The 4th of July: Then and Now

the 4th of July

Americans have celebrated the signing of the Declaration of Independence on the 4th of July since 1776, even though the Declaration of Independence wasn’t signed until August 2, 1776.

There is a lot of fun history to learn about the 4th beyond the confusing sequence of dates surrounding the holiday.

For example, even though the Declaration of Independence was signed in 1776, the 4th of July wasn’t recognized as a federal holiday until 1870.

However, many of the traditions we follow today are the same as those back in the very beginning.

John Adams believed the day would be celebrated throughout American history with “with Pomp and Parade, with Shews, Games, Sports, Guns, Bells, Bonfires and Illuminations from one End of this Continent to the other from this Time forward forever more.”¹

We still celebrate our country’s independence with plenty of pomp and circumstance. It just goes to show that the more things change, the more things stay the same.

Let’s take a minute to look at how the 4th of July has changed and remained the same throughout the years. 


the 4th of July

Following the signing of the Declaration of Independence, the first organized celebration was held on July 4,1777, in Philadelphia, Pennsylvania.

According to the Pennsylvania Evening Post on July 5, 1777, “The evening was closed with the ringing of bells and at night there was a grand exhibition of fireworks (which began and concluded with thirteen rockets) on the Commons, and the city was beautifully illuminated.”²

As fireworks became more widely available, more displays took place.

Specifically, it wasn’t until the 1830s that inventors discovered how to make colored fireworks, hence the red, white, and blue fireworks we see today. 

History reports, “By the time Independence Day celebrations really took off after the War of 1812 (another conflict pitting the United States against Britain), fireworks were even more widely available. They would become an increasingly important part of the festivities in the years to come, as public safety concerns caused cannon and gunfire to be gradually phased out of celebrations.”³

Americans moved from celebratory cannons and gunfire to elaborate shows. 

Americans spent an estimated $2.4 billion on fireworks in 2021, and 66% of fireworks injuries occur around the 4th of July.⁴

Parades and Celebrations

the 4th of July

The oldest, continuous 4th of July parade began in Bristol, Rhode Island, in 1785, along with the town’s official celebration. 

The Bristol 4th of July includes a parade, pageant, concerts, sports, carnival, car show, and fireworks (of course).

The Bristol 4th of July has happened every year since 1785 – including during the pandemic.

However, the White House didn’t have a 4th of July celebration until 1801.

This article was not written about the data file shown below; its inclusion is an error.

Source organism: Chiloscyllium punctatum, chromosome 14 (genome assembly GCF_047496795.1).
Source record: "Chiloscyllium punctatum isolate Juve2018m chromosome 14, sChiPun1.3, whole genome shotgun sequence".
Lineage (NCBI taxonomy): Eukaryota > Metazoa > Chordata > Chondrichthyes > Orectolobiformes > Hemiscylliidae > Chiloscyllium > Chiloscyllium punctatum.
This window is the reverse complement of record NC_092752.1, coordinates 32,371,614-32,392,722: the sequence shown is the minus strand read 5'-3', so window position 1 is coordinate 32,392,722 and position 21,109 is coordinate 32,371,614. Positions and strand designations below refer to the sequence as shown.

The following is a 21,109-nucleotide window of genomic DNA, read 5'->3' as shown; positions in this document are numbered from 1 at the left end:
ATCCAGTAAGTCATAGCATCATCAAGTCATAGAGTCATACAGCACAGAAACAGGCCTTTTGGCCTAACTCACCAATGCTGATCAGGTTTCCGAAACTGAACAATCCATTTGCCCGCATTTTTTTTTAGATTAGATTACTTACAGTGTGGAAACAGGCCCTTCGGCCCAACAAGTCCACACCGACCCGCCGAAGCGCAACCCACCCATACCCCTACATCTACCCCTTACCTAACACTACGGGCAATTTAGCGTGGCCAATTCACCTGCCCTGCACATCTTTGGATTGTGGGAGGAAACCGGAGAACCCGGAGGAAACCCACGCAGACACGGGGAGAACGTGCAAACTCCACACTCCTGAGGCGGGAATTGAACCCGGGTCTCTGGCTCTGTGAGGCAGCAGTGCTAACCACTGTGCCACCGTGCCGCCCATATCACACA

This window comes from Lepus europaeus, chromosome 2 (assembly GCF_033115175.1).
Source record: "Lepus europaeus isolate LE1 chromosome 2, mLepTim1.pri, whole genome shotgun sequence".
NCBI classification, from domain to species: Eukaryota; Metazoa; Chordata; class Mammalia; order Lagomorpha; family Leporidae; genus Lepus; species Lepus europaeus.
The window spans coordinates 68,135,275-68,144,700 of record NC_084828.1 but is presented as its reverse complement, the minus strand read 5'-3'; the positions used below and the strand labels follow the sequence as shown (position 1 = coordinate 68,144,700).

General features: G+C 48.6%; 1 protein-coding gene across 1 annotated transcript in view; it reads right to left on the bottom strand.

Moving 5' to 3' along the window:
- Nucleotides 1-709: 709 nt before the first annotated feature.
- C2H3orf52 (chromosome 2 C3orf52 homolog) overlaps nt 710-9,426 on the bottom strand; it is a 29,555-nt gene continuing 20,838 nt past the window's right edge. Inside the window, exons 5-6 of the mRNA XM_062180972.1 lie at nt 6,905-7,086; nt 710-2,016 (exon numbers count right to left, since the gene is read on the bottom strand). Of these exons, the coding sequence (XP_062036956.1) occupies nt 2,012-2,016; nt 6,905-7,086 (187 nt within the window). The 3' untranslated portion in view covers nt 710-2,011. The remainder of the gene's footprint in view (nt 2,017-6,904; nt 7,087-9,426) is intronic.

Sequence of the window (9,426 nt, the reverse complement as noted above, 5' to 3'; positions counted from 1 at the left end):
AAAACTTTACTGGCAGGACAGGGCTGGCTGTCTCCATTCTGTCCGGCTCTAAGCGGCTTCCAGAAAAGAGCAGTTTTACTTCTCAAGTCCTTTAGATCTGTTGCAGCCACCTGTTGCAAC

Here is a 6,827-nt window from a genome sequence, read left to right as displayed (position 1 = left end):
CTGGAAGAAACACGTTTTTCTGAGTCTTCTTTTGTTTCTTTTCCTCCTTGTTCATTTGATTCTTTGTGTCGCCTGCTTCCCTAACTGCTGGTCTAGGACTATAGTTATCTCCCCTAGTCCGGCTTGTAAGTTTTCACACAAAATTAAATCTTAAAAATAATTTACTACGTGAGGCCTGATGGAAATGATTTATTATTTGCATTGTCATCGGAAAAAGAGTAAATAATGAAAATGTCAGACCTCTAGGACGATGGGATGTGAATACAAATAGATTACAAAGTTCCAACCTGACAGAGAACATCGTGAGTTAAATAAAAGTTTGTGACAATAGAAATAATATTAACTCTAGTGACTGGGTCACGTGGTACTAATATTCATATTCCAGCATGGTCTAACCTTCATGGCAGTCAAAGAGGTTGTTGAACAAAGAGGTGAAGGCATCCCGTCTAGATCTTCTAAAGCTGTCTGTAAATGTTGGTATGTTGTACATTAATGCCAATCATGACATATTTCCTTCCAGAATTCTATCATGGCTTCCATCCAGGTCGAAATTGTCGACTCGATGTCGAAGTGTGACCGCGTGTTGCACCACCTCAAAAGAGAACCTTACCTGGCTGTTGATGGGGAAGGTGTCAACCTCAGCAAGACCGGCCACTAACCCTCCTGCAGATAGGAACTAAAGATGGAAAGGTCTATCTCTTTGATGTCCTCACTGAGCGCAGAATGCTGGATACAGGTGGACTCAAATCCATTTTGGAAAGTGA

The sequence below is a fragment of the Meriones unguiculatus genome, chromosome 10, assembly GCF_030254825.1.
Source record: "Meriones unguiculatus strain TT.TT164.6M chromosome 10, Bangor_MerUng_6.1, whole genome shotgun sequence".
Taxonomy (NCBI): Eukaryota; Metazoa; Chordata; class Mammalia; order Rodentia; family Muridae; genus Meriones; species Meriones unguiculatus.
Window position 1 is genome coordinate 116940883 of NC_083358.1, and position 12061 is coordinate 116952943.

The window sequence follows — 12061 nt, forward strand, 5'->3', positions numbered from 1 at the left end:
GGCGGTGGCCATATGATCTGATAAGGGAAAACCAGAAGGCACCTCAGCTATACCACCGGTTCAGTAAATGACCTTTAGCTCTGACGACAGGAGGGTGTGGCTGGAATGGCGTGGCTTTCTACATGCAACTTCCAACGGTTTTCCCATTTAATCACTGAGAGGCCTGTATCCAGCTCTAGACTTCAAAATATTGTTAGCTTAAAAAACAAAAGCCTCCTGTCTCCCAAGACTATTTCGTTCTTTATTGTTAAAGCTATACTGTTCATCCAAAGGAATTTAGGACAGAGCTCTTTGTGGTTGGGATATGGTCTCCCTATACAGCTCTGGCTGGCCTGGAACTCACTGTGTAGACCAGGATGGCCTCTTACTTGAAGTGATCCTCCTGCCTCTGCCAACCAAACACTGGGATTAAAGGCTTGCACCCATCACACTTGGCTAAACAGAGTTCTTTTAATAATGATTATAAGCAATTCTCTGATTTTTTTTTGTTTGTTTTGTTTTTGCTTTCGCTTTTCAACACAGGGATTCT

During the 1800s, it was common for towns to celebrate the 4th of July.

KRCU Public Radio reports, “Fourth of July celebrations in the 1820s and 1830s were pretty typical for that time period. They started with an artillery reveille at dawn and were followed by shooting cannons or muskets into the air. A parade would begin at 8:00 a.m. or 9:00 a.m., and participants would then listen to a speaker at a courthouse or church.”⁵

It wasn’t until the 1850s that 4th of July celebrations became more private affairs, with families gathering with friends for meals instead of entire communities.⁶

Wars also influenced the 4th of July parades and celebrations.

For example, the celebrations during The Civil War were more militaristic than they would be in future years.⁷

Today, there are countless 4th of July celebrations, but they still often include parades, celebratory fireworks, and spending time with others.

The National Retail Federation predicts 84% of Americans plan to celebrate the holiday, with 59% of those hosting a cookout, barbecue, or picnic.⁸

In addition, almost 50 million people travel to celebrate the 4th of July holiday weekend.⁹

Food, Food, and More Food

the 4th of July

If you are not from New England, you may not know that the traditional food to eat on the 4th of July was once salmon.

It’s reported, “From the earliest days, it has been a tradition all through New England to serve Poached Salmon with Egg Sauce, along with the first new potatoes and early peas, on the Fourth of July. The eastern salmon began to ‘run’ about this time, and the new vegetables were just coming in.”¹⁰

The food we eat on the 4th of July has changed significantly. Instead of poached salmon, hot dogs are the most popular 4th of July meal.

Reports suggest there are 150 million hot dogs eaten on the 4th of July.¹¹

This switch from salmon to hot dogs began around 1916 when Nathan’s annual July 4th hot dog eating contest began. The first official contest took place in 1972, and since then, hot dogs have been the food of choice for the holiday.¹²

Toasts and Drinks

the 4th of July

Americans have always enjoyed celebrating the 4th of July by raising a toast.

George Washington ordered a double ration of rum for his soldiers to celebrate the 4th in 1778 during the Revolutionary War.

One of the early 4th of July traditions involved making 13 toasts.

Men would head to a local tavern and would do 13 toasts, the first to the United States, the second to George Washington, and then a toastmaster would lead toasts for different politicians or policies. 

Today, Americans spend around $1.4 billion on 4th of July beer and wine.¹³

The 4th of July is also the “top holiday for at-home beer consumption.”¹⁴


the 4th of July

Much like our Founding Fathers, Americans take great pride in celebrating their country’s independence.

There are many displays of patriotism, from people wearing the colors red, white, and blue to displaying the American flag.

We hope you find ways to celebrate the 4th of July with traditions old and new. 

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